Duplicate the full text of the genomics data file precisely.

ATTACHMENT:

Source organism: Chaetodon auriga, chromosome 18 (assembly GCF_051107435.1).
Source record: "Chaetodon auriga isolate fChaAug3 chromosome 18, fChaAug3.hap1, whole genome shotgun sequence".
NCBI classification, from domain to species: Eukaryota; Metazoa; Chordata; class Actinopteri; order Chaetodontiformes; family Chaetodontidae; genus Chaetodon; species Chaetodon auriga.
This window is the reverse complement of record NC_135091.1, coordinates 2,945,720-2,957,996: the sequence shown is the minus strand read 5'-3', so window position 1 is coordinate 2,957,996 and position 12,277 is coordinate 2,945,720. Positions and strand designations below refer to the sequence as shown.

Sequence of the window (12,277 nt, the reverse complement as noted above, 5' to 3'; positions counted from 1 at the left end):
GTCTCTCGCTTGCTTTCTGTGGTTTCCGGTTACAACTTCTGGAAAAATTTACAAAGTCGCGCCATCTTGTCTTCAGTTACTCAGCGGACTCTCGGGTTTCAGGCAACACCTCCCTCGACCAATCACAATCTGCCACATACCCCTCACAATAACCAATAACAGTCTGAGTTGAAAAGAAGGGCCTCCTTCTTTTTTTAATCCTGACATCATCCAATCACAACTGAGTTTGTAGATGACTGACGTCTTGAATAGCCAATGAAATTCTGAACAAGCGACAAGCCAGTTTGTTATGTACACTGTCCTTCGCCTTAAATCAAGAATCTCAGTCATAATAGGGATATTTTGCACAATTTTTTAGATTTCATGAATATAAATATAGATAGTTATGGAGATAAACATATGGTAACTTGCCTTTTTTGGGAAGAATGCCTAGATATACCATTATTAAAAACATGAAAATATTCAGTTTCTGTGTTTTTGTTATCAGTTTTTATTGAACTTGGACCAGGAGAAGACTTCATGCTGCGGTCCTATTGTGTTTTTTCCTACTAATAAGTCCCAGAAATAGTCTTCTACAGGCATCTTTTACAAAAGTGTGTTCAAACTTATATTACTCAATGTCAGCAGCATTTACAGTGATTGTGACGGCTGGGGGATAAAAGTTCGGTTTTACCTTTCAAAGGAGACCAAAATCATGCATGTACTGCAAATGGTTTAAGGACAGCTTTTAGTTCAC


Source organism: Chaetodon auriga, chromosome 18 (assembly GCF_051107435.1).
Source record: "Chaetodon auriga isolate fChaAug3 chromosome 18, fChaAug3.hap1, whole genome shotgun sequence".
NCBI classification, from domain to species: Eukaryota; Metazoa; Chordata; class Actinopteri; order Chaetodontiformes; family Chaetodontidae; genus Chaetodon; species Chaetodon auriga.
This window is the reverse complement of record NC_135091.1, coordinates 2,945,720-2,957,996: the sequence shown is the minus strand read 5'-3', so window position 1 is coordinate 2,957,996 and position 12,277 is coordinate 2,945,720. Positions and strand designations below refer to the sequence as shown.

Sequence of the window (12,277 nt, the reverse complement as noted above, 5' to 3'; positions counted from 1 at the left end):
GTCTCTCGCTTGCTTTCTGTGGTTTCCGGTTACAACTTCTGGAAAAATTTACAAAGTCGCGCCATCTTGTCTTCAGTTACTCAGCGGACTCTCGGGTTTCAGGCAACACCTCCCTCGACCAATCACAATCTGCCACATACCCCTCACAATAACCAATAACAGTCTGAGTTGAAAAGAAGGGCCTCCTTCTTTTTTTAATCCTGACATCATCCAATCACAACTGAGTTTGTAGATGACTGACGTCTTGAATAGCCAATGAAATTCTGAACAAGCGACAAGCCAGTTTGTTATGTACACTGTCCTTCGCCTTAAATCAAGAATCTCAGTCATAATAGGGATATTTTGCACAATTTTTTAGATTTCATGAATATAAATATAGATAGTTATGGAGATAAACATATGGTAACTTGCCTTTTTTGGGAAGAATGCCTAGATATACCATTATTAAAAACATGAAAATATTCAGTTTCTGTGTTTTTGTTATCAGTTTTTATTGAACTTGGACCAGGAGAAGACTTCATGCTGCGGTCCTATTGTGTTTTTTCCTACTAATAAGTCCCAGAAATAGTCTTCTACAGGCATCTTTTACAAAAGTGTGTTCAAACTTATATTACTCAATGTCAGCAGCATTTACAGTGATTGTGACGGCTGGGGGATAAAAGTTCGGTTTTACCTTTCAAAGGAGACCAAAATCATGCATGTACTGCAAATGGTTTAAGGACAGCTTTTAGTTCAC